A lawsuit opposing the $2.3 billion sale of 11 state buildings to a Hines company partnership has its first hearing at 11 a.m. Nov. 22 in San Francisco Superior Court.
Based on a petition filed Nov. 16, the state court has agreed to take up a request for a temporary restraining order to stop the properties’ sale, said plaintiffs’ attorney Anne Marie Murphy of Burlingame law firm Cotchett, Pitre & McCarthy.
The transaction is slated to close before the end of the year.
The state proposes to sell more than 7.3 million square feet of office buildings in Sacramento, Los Angeles and the San Francisco Bay Area. It then would immediately lease all 11 of the buildings for the next 20 years. The lease provisions would give California the ability to extend their terms for another 30 years.
Murphy represents Jerry B. Epstein and A. Redmond Doms, who are challenging the sale based on their standing as California taxpayers and as former members of the Los Angeles State Building Authority. The authority oversees the construction and management of state office facilities in downtown LA. The two men allege they were dismissed from the authority earlier this year after they questioned the proposed sale, as were members of the San Francisco and Oakland building authorities.
The suit alleges the building sales are illegal because they were not authorized by the Judicial Council, the governing body of the California Court System, or the Los Angeles, San Francisco and Oakland regional building authorities. Many of the buildings proposed for sale house state courts and judicial offices. The suit also alleges the sale represents an unconstitutional transfer of public wealth to private hands.
On the block in the Bay Area are the San Francisco Civic Center, which includes the Hiram Johnson Building and the Earl Warren Building, a 1922 structure on the National Register of Historic Places that houses facilities for the California Supreme Court and the Courts of Appeal, according to the petition. Also being sold are Oakland’s Elihu Harris Building at 1515 Clay St., which has more than 700,000 square feet, and the San Francisco Public Utilities Commission building with 271,000 square feet at 505 Van Ness Avenue.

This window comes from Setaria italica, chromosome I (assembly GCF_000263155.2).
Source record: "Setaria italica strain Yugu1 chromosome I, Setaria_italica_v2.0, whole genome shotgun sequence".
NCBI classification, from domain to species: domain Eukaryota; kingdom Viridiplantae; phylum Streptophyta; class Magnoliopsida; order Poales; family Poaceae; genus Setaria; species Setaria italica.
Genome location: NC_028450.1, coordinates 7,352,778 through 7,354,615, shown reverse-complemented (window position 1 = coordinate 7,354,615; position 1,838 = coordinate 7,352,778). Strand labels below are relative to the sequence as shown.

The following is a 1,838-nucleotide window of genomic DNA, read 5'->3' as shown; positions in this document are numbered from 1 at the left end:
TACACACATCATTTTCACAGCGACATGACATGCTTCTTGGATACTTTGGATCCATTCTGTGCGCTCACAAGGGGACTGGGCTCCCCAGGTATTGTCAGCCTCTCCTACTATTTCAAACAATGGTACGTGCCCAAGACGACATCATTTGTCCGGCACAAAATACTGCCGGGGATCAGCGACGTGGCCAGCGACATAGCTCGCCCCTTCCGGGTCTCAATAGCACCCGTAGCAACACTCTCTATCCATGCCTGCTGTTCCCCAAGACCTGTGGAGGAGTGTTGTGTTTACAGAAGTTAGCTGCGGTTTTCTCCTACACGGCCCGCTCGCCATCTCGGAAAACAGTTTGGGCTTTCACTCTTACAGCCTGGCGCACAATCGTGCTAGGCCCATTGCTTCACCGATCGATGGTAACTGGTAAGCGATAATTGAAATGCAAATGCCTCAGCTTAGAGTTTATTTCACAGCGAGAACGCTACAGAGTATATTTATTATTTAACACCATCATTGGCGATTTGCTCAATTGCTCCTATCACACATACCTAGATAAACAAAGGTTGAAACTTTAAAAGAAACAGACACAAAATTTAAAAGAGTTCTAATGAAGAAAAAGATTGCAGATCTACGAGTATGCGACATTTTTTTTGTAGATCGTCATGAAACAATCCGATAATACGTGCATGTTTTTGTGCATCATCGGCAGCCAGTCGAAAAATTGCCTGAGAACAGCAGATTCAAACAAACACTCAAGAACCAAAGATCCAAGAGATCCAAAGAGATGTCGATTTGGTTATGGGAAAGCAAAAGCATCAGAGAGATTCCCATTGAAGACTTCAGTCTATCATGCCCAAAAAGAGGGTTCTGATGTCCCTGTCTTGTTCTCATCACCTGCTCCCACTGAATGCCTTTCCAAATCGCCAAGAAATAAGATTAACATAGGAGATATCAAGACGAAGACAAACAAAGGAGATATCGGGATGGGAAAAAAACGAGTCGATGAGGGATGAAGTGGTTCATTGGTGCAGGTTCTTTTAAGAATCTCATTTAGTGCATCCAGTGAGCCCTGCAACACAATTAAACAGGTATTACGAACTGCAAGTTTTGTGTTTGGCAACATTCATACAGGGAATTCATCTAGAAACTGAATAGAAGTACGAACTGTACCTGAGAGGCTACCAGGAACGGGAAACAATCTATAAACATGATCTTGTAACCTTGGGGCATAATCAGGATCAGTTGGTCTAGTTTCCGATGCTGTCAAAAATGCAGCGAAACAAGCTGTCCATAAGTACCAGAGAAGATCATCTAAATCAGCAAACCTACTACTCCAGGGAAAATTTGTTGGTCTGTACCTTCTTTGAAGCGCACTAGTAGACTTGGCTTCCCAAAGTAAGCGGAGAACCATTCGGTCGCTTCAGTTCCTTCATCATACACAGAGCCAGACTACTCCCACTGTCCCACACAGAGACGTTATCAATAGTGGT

The matter is set to be heard by Judge Charlotte Walter Woolard, according to Murphy and the Superior Court Web site.
The lawsuit relies heavily on the findings of the Legislative Analyst’s Office in two reports that preceded the sale. In the second report, dated Nov. 5, the LAO concludes that based on a 35-year lease term, the state would spend $1.4 billion more in present-value dollars than it otherwise would if it continued to own the properties. According to the LAO report, that is the same finding of the California Department of General Services, a defendant in the lawsuit.
The LAO said the proposed sale and lease-back of the properties by the state was “poor fiscal policy,” embraced only to have an additional $1 billion to fill the current year’s budget deficit. The LAO acknowledges that alternatives may have been less palatable still.
Houston-based Hines, which owns some of San Francisco’s signature buildings, is managing partner of California First LLC, which was selected by the state to own and operate the buildings. California First’s general partner is Antarctica Capital Real Estate LLC, an international private equity fund with offices in the United States and India, according to the Department of General Services. Debt to finance the transaction is coming from JP Morgan.
Under the deal, the state will use the $2.3 billion to repay more than $1 billion in debt against the buildings, leaving $1.23 billion in net cash proceeds.